NASHVILLE, TN (WSMV) - A weekend with his significant other was all Bellevue resident Michael Pistone wanted.

“We were going to the Brewer’s Festival right next to the Hilton,” Pistone said.

Pistone said he paid $21 for the ride downtown.

It was all fun and laughs until Mother Nature rolled in.

“We noticed the clouds were starting to get pretty ominous and the winds were picking up,” Pistone said.

At the same time, the Garth Brooks concert at Nissan Stadium was postponed. Pistone went on his phone to try and get a pickup from a ride share service.

“It kept saying, ‘No cars available,’” Pistone said.

After trying multiple times, he finally got connected for a ride.

“Got a hold of a car, I selected it, it got there in 15 minutes. It was $205, the most expensive Uber ride I’ve had in my life,” Pistone said.

To make matters even more stressful, when he got home and looked at his bank account, he noticed a charge of $311.

Pistone said for something like this to happen, while thousands of people are trying to look for a ride home during severe weather is unacceptable.

“I understand surge pricing, but 10 times the amount to get down there and get back home is a little ridiculous,” Pistone said.

News4 contacted Uber, which issued the following statement:

“The abrupt cancelation of the concert led to unexpected high demand of riders trying to leave the stadium at one time. Dynamic pricing automatically goes into effect when there are more riders in a given area than available drivers. This encourages more drivers to serve the busy area over time and shifts rider demand, to maintain reliability and restore balance. Uber is committed to transparency and riders are shown the price of their ride up front in the app before they accept a trip.”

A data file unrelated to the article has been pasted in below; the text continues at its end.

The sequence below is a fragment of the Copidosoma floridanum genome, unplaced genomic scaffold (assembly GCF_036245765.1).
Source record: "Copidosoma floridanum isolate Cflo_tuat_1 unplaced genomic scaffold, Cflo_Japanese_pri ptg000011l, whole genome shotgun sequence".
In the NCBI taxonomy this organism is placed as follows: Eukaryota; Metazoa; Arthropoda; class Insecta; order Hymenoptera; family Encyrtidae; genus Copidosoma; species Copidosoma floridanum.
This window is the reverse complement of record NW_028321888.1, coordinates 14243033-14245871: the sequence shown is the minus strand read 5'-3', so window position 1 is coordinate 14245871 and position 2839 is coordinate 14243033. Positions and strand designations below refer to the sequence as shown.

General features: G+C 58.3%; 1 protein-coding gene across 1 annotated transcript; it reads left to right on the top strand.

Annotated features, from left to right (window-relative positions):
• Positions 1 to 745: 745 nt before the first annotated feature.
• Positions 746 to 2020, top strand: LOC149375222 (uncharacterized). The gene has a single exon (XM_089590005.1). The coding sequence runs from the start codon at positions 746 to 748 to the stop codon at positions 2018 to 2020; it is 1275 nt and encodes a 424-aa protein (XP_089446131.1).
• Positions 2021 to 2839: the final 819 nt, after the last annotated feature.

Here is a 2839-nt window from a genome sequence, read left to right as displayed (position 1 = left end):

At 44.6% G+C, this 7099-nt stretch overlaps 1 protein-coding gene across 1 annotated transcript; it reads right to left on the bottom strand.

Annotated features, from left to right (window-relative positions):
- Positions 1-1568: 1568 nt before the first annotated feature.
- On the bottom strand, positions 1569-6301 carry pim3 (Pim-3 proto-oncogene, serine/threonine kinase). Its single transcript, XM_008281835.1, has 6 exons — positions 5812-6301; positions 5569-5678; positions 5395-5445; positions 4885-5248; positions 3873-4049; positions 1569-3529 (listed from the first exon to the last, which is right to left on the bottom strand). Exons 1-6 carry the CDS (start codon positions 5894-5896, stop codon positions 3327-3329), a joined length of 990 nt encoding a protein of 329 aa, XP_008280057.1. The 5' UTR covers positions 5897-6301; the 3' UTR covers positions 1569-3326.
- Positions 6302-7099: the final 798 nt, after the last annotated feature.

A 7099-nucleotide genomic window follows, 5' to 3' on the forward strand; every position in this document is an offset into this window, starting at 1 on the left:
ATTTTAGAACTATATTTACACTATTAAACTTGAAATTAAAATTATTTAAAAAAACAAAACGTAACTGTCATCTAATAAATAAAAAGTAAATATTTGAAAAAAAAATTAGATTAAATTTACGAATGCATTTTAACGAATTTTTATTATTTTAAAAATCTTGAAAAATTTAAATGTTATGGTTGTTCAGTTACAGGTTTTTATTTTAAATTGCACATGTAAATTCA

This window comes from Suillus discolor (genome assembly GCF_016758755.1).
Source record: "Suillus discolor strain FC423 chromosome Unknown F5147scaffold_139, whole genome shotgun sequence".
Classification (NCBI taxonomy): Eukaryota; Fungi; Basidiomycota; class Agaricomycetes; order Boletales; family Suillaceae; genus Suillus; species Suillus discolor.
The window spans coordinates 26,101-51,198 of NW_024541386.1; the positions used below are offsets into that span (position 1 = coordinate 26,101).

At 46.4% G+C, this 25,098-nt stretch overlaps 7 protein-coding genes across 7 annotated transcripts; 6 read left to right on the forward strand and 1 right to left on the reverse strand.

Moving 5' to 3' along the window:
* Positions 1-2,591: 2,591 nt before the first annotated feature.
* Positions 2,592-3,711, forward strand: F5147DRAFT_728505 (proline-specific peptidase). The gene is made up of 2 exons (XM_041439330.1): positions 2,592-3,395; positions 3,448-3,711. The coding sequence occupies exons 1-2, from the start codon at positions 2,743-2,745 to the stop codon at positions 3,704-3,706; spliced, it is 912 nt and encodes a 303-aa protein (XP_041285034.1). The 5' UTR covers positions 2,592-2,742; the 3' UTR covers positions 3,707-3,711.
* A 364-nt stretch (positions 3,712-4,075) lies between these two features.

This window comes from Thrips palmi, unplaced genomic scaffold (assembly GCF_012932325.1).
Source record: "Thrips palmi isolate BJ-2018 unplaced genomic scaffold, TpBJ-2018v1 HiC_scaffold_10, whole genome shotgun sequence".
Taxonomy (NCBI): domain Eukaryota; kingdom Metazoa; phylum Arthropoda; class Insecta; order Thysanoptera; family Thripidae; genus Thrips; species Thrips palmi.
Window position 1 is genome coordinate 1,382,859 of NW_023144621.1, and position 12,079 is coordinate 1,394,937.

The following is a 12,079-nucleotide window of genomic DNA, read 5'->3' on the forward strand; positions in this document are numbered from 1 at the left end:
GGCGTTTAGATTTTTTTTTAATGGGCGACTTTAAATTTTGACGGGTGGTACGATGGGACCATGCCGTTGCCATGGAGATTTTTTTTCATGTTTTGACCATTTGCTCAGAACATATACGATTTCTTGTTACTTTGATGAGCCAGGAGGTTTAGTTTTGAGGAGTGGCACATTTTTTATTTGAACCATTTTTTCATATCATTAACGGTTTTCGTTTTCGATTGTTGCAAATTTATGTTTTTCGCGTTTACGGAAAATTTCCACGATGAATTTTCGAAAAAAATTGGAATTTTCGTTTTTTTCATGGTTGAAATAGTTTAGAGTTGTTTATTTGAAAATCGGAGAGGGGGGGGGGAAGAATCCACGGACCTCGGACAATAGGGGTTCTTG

Pistone said he doesn’t buy it.

“When they say there’s not enough drivers and they’re trying to incentive drivers to get on the road, it’s like, so you’re going to charge your customers 10 times the amount and expect them to come back because there’s no other choice,” Pistone said. “Right, so they have you over a barrel.”

An Uber spokesperson also stated it has confirmed that there was a significant deviation on this particular trip, which led to longer distance and time than what the rider was shown on his upfront price. Because of that, Uber said it gave Pistone a $77.88 credit.

Uber added that it did not get an alert from the city or police to shelter in place, so it ran its policies as normal. Uber also does not look at severe thunderstorm warnings when it comes to changing its policies on surge pricing.

Uber said it does not have a labor shortage at the moment. The surge had to do with high demand downtown at the time. is now with you on the go! Get the latest news updates and video, 4WARN weather forecast, weather radar, special investigative reports, sports headlines and much more from News4 Nashville.

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